Rob Rich is one of my favorite people to take class from in LA. His class is such a challenge and he really pushes your stamina to its limits. Since he is such an amazing teacher and figure in the industry, he often teaches abroad. He is also the creator of RichFam and Flygirl$, for which he holds auditions. For the past few years, he has staged two U.S. shows per year but he has also put on additional shows all over the world. Auditions are held in front of Rob and a panel of professionals for a spot to perform in one of his shows. If selected, you begin training with Rob and his staff the day after the audition. You train for up to two weeks, sometimes less. Rob not only sets his own choreography on his dancers, but he also brings in other top choreographers in the industry to set their own choreography for a piece in his shows. Some of the choreographers he has brought in are Miguel Antonio, Lee Daniels, Aisha Francis, Marty Kudelka, Larke, and Sienna Lyons. Be sure to follow Rob (@_robrich), RichFam (@_therichfam), and Flygirl$ (@iloveflygirls) on Instagram to stay up-to-date on when the shows and auditions are. If you don’t live in LA, don’t fret. Rob sometimes holds open contests on Instagram for a spot in his shows. If you are selected, he may fly you out to LA and pay for your accommodations to be part of the RichFam.
This performance opportunity is a longer process and more structured than the ones listed above. It reminds me of my college dance days. LA Unbound holds auditions twice a year, usually in August/September and January. For your audition, you will perform multiple styles of dance in front of a panel of choreographers. Based on their observations, the choreographers will decide if they want to “cast” you or not. If your availability dates match the dates listed by the choreographer, then you can choose to be in his/her piece. Rehearsals are usually held once a week for 2.5 months. There are also a few extra rehearsals (usually on Sundays) where all the choreographers and dancers are in attendance. These supplementary rehearsals are used to run through the entire show and to see the progress of the other pieces. LA Unbound accepts everyone into the show, regardless of age or skill level. If you prefer structured rehearsal schedules and traditional performance settings, then LA Unbound is for you.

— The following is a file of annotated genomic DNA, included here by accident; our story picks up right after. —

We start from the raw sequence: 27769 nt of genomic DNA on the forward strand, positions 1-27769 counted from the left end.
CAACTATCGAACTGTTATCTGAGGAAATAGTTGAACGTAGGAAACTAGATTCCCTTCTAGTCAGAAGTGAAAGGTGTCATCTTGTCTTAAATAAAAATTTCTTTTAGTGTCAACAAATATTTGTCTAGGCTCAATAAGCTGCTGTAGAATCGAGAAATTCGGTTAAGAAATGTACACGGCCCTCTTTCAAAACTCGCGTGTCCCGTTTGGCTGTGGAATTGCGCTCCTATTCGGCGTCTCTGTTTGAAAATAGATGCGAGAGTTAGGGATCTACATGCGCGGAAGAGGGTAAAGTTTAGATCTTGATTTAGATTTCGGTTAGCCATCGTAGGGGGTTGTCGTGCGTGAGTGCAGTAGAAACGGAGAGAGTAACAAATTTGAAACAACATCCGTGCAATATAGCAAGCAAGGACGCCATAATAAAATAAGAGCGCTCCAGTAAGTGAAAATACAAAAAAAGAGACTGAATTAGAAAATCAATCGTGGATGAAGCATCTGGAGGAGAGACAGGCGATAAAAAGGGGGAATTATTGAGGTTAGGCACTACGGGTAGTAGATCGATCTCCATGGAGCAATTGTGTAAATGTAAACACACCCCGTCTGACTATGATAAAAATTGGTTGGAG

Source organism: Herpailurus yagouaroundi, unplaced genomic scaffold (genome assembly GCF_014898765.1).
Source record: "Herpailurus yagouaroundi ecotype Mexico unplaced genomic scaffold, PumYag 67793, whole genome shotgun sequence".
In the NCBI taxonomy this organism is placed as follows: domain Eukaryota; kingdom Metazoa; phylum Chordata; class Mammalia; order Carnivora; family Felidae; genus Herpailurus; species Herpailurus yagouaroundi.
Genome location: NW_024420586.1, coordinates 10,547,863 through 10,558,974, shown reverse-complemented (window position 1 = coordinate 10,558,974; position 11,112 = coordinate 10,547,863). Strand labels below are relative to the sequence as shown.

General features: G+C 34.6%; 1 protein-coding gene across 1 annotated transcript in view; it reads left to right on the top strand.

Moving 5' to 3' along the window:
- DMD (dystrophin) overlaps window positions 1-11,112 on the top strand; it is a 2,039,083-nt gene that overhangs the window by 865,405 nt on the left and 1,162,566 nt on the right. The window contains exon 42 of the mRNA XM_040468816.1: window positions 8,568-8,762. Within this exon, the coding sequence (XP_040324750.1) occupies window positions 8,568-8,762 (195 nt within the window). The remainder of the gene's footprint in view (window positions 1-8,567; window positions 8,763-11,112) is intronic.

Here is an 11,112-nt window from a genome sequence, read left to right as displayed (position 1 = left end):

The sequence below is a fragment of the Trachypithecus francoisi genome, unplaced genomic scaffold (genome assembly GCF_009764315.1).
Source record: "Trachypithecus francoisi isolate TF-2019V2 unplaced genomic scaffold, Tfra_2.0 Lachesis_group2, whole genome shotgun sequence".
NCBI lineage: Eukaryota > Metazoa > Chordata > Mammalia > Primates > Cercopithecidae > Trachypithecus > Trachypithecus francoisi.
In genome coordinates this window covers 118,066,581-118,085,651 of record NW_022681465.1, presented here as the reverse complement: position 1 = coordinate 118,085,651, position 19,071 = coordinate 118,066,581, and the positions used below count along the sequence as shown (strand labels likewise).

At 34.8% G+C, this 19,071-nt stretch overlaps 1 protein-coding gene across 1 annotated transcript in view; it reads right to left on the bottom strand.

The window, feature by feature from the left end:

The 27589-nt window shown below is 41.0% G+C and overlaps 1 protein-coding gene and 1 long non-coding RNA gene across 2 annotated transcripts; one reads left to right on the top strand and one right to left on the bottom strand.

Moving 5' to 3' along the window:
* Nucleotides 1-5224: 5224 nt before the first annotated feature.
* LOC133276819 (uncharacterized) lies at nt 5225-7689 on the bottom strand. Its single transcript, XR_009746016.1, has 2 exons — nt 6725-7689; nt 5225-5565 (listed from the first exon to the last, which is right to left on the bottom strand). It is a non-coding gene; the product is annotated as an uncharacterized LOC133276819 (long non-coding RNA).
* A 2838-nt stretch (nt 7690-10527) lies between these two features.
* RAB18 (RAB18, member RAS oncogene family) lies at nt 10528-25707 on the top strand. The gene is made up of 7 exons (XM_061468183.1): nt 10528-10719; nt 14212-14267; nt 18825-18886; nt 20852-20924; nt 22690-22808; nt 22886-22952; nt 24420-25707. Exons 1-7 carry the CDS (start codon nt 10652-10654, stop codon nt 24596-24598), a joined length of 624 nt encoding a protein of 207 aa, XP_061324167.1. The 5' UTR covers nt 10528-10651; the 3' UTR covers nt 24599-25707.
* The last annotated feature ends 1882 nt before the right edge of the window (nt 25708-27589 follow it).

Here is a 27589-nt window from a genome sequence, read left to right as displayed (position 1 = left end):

These opportunities are great for gaining performance experience. But more than that, they are wonderful for networking. The people you meet at these performances may not become your new best friends, but they are familiar faces that you’ll see when taking classes and going to community events. You can never have too many connections. Not to mention, getting to know your peers and colleagues makes these events more enjoyable! Even if you are not performing, I still recommend attending these events to see what they’re all about. It’s a great chance to watch talented dancers, mingle with people in the community, and get inspired!